The Beauty of Being Present
By Eelee Soo
“In everything, therefore, treat people the same way you want them to treat you, for this is the Law and the Prophets. “
– Matthew 7:12
So is it the breakdown of humanity, or the negligence of social instinct that has altered the importance of being present? Has humanity lost its mind or has evolution bloated our ego? The bible clearly states that we should do to others what you would have them do to you, yet here I sit, with a man who is clearly presently involved with his phone. A social – he must be talking to somebody, I suppose – yet unsocial phenomenon of this century.
So here I sit, wondering if this is genuinely how the other party would like to be treated. Out of spite, and quite possibly to fit in, I would usually pull out my phone in “unity” – as if – and see who can prolong this impending doom. But today, I sit here wondering how long it’ll take for the other party to realize I’m trying to be present, not for any Tom, Dick or Harry, but really just for you.
Maybe 5, maybe 10. Like a warrior, I waited for the possibility of living in the moment to conquer the anxiety of life sneaking up on me. I’m trying not to confuse sadness with the importance of having somebody be present. On the contrary, I see the beauty of putting one foot before the next. As life is such. The only way to enjoy tomorrow is to enjoy the present.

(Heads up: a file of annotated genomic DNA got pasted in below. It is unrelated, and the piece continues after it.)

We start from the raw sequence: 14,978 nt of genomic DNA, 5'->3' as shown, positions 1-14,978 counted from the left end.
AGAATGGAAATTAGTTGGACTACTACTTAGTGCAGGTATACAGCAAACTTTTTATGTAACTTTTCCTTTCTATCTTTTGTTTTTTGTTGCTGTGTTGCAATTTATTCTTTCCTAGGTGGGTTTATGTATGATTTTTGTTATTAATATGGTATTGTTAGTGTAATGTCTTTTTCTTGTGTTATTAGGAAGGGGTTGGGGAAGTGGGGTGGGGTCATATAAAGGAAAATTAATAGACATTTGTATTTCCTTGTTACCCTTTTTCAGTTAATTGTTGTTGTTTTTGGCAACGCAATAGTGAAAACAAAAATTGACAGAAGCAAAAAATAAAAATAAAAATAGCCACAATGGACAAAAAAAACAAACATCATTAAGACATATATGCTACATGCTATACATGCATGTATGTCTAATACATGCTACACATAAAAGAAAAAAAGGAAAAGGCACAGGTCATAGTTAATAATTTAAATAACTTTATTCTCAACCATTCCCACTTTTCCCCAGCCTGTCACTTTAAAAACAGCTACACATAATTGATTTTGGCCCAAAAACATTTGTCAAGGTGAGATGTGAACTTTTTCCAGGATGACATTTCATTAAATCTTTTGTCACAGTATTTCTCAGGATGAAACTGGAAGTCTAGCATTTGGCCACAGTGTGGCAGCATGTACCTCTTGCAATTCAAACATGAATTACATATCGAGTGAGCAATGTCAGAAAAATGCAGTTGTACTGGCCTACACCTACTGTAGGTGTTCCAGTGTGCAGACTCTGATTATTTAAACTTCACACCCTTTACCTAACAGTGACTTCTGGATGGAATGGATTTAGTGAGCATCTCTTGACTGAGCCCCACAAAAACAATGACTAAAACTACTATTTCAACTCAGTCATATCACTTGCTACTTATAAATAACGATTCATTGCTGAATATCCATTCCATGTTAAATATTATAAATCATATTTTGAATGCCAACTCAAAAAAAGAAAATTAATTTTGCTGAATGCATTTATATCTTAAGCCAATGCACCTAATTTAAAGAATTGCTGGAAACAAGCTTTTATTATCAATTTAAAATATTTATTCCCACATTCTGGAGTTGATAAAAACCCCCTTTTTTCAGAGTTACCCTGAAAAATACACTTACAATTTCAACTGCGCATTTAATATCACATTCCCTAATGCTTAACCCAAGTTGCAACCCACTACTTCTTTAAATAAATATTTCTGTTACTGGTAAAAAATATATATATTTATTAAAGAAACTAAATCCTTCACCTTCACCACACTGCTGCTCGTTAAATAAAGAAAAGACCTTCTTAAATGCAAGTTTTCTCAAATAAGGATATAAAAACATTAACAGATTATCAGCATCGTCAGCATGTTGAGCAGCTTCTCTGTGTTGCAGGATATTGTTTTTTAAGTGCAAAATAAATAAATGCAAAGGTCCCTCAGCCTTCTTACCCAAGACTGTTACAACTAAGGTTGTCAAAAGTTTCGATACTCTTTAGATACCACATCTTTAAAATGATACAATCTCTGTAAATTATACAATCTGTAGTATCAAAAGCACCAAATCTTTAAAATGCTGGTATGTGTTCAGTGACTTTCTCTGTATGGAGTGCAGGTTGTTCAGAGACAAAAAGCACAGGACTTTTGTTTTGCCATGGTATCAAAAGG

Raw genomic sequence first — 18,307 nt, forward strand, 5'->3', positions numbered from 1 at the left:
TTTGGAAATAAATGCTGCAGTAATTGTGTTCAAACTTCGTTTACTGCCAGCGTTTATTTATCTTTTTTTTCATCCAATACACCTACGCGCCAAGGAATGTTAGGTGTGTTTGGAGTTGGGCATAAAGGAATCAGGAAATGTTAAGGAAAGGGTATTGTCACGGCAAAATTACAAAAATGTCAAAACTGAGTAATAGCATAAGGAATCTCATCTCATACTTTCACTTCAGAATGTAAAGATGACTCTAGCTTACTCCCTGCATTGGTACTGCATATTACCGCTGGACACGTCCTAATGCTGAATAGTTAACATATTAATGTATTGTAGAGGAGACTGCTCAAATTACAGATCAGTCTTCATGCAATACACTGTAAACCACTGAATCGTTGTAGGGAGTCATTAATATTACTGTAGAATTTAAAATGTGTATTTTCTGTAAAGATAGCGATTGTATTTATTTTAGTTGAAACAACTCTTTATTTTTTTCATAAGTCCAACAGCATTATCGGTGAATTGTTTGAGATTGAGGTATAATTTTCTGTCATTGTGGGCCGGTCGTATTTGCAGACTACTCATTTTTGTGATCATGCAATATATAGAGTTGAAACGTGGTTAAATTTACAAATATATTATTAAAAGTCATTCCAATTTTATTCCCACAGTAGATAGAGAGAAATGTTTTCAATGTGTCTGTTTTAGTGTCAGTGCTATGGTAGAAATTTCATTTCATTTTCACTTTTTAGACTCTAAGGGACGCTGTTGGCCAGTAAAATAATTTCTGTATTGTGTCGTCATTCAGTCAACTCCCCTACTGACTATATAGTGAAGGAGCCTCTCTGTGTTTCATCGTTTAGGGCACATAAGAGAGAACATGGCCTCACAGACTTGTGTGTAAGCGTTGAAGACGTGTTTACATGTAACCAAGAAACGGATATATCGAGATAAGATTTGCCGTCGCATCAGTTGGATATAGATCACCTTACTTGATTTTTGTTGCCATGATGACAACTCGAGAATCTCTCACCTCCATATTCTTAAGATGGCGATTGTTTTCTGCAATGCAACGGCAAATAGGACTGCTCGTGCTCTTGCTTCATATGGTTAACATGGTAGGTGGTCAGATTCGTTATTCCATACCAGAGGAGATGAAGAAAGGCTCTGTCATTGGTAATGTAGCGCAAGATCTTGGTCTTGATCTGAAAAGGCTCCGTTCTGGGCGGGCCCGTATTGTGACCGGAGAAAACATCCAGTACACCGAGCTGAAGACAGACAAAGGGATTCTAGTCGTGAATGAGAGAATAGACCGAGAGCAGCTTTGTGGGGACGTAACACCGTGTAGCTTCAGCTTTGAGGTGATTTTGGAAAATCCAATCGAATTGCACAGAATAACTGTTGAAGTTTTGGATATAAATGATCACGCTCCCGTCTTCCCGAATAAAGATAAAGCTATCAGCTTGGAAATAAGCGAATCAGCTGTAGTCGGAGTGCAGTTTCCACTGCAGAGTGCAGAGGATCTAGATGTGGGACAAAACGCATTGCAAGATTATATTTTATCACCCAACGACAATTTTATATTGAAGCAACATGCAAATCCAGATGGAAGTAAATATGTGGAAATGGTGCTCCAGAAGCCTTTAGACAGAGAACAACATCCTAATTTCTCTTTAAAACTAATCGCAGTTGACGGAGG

I’m no saint myself. With no doubt, sometimes I catch myself being the criminal of my own crime. I will admit that life will be vastly different without a phone. I can envision a world where I let the crippling fear of social awkwardness get the better of me. So instead of fully utilizing every ounce of the extrovert in me, I’ve learnt to say no. No to invitations I could not care less about, or demands that compromise the time I have for myself. Firstly, this decreases the need for me to pull out my phone in situations where it’s totally uncalled for. Most importantly, I find myself being more present in the times where I actually accept or offer an invitation.
Well, maybe the question isn’t if we are a prisoner of our phone, but if we let ourselves become felonious of not being present. Well, it is afterall a choice, right? Correct me if I’m wrong.